The Toyota Corolla is the best selling car in the world (counting all years), and no wonder. It offers peppy acceleration, agile handling, excellent fuel economy, and a smooth, comfortable ride. For most people, the Corolla is about as good as it needs to get. (Skip to current Corollas)
There were actually several Corollas sold throughout the world starting in 2012. The old hatchback model, also known as the Scion iM and Corolla iM, was aimed at European buyers, and is on a platform used with other European Corollas. Likewise, Japanese buyers have their own particular Corolla; North America and China share a third. At least, that was true until the phase-in of the “TNGA” platform, starting with the 2019 cars. The plan is to unify every Corolla in the world on a single platform once again — though it means hiking prices in Japan.
A corolla is the outer envelope or crowning portion of a flower. (The new Scion line is named after another flower term.)
We have reviews of the 1998-2002 version here, the 2003-2008 here, and the 2009-2014 here. We also have a review of the 2004 Toyota Corolla XRS. If you’re more interested in history or details, we have them — RWD Corollas (1966-86), 1987-2002, 2009-10, 2011-12, 2013-18 Corolla, and 2019 (coming soon). We also have specifications, common repairs, engine info, and stereo upgrade tips. See our draft writeup on the 2019 Corolla...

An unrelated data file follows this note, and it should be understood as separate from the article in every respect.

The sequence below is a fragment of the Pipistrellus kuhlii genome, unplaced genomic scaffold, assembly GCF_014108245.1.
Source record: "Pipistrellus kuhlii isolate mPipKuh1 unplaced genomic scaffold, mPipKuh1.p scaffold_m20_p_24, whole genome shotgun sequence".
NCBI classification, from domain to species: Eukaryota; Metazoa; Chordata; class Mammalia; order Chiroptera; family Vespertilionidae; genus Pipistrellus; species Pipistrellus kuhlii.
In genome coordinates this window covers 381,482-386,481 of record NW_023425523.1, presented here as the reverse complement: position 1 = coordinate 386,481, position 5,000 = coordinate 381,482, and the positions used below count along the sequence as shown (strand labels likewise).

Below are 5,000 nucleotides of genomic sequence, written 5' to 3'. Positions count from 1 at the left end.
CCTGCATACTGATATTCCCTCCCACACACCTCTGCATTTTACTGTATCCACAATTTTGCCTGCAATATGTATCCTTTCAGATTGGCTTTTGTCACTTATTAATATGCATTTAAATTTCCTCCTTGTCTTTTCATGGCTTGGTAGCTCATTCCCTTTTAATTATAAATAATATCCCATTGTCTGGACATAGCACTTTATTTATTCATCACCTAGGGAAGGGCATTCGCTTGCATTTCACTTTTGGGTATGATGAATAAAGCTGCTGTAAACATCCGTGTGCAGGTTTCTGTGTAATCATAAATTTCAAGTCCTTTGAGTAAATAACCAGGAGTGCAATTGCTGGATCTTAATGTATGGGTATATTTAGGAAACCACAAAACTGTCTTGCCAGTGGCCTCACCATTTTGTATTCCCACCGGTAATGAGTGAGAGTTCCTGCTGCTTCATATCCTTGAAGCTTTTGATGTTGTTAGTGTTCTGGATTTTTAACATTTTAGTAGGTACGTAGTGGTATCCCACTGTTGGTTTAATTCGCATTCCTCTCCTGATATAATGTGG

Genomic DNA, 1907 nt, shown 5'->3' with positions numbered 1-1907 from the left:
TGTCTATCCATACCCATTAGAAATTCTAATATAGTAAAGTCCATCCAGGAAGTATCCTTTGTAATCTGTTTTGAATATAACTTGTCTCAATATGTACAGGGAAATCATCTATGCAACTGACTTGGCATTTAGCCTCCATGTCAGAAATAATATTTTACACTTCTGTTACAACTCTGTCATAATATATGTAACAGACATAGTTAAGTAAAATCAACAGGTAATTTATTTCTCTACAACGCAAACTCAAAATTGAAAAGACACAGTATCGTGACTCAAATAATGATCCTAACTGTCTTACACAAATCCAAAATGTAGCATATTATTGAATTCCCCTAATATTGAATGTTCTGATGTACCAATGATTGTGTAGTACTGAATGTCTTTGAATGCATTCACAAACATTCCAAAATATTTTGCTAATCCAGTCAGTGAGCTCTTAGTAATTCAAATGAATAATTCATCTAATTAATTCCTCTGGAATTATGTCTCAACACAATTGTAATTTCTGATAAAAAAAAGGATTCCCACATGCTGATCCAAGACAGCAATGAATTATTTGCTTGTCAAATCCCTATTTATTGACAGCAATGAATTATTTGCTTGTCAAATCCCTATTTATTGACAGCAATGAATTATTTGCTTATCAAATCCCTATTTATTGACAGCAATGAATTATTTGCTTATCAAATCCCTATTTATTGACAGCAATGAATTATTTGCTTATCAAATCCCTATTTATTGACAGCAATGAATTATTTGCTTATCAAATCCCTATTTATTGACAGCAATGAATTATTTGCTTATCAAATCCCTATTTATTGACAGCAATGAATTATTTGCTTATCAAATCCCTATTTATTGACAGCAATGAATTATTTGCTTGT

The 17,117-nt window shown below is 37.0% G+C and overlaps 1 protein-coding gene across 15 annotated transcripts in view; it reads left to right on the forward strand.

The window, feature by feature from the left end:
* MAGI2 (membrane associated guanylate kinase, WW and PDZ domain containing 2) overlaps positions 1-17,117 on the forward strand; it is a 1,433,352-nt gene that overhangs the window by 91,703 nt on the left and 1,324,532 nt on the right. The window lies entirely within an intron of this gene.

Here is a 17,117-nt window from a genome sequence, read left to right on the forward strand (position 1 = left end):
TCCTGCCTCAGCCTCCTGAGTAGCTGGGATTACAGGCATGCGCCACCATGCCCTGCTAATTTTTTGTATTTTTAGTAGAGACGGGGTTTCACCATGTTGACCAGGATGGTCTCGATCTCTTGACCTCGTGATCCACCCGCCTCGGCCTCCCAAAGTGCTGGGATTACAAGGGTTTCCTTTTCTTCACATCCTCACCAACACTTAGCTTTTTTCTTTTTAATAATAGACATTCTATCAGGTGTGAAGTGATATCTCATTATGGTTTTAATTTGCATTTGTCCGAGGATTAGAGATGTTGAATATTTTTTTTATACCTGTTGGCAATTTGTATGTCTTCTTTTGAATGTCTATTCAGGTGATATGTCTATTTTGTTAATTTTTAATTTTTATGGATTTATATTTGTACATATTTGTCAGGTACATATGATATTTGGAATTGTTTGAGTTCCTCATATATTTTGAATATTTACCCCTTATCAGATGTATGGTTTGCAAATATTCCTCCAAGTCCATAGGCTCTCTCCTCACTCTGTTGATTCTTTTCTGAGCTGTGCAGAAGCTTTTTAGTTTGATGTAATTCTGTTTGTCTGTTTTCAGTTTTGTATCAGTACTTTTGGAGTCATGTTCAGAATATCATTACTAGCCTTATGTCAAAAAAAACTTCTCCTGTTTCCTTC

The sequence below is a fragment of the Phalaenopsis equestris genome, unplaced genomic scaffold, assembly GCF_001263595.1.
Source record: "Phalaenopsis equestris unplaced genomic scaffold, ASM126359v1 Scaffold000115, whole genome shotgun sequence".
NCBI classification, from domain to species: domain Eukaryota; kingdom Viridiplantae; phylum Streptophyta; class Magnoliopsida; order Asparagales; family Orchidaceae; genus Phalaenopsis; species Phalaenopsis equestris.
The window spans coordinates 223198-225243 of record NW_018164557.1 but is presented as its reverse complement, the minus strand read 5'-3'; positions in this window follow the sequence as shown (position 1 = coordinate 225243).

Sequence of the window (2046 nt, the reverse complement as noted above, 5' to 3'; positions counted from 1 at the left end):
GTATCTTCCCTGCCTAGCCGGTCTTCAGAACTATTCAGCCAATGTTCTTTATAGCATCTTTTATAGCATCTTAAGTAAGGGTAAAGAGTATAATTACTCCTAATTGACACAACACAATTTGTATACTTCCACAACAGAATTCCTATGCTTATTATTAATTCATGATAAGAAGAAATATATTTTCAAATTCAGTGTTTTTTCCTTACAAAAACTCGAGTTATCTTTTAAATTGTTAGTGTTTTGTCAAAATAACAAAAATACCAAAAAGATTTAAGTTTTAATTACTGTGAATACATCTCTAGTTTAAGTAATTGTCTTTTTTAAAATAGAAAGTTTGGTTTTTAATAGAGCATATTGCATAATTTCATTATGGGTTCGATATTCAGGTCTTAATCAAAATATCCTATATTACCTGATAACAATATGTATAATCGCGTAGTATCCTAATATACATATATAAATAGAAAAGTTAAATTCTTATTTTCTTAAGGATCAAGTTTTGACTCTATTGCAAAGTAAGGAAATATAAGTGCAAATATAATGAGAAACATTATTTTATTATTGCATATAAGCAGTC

Beginning in 1997, all Toyota Corollas for U.S. sale were built in the United States and Canada - a far cry from Toyota's first days in the United States, when quick-to-rust, underpowered Coronas were brought in exclusively from Japan. One of the first “joint venture” plants, called NUMMI, was opened in California - using a former General Motors factory. The webmaster's 1976 Camaro, long gone now, was a testament to that plant’s poor quality. Under Toyota's management - featuring empowerment and continuous improvement - the plant quickly became one of the best in the world (though, as a separate business unit, it was shut down to avoid paying out workers’ pensions). There are few Corolla problems that can be attributed to assembly rather than parts. Starting in 2019, Corollas formerly made in Toronto will be made in Kentucky.
See the sidebar on the left hand side of this page for links to our various sections - the Corolla forum, specs, performance tips, etc.
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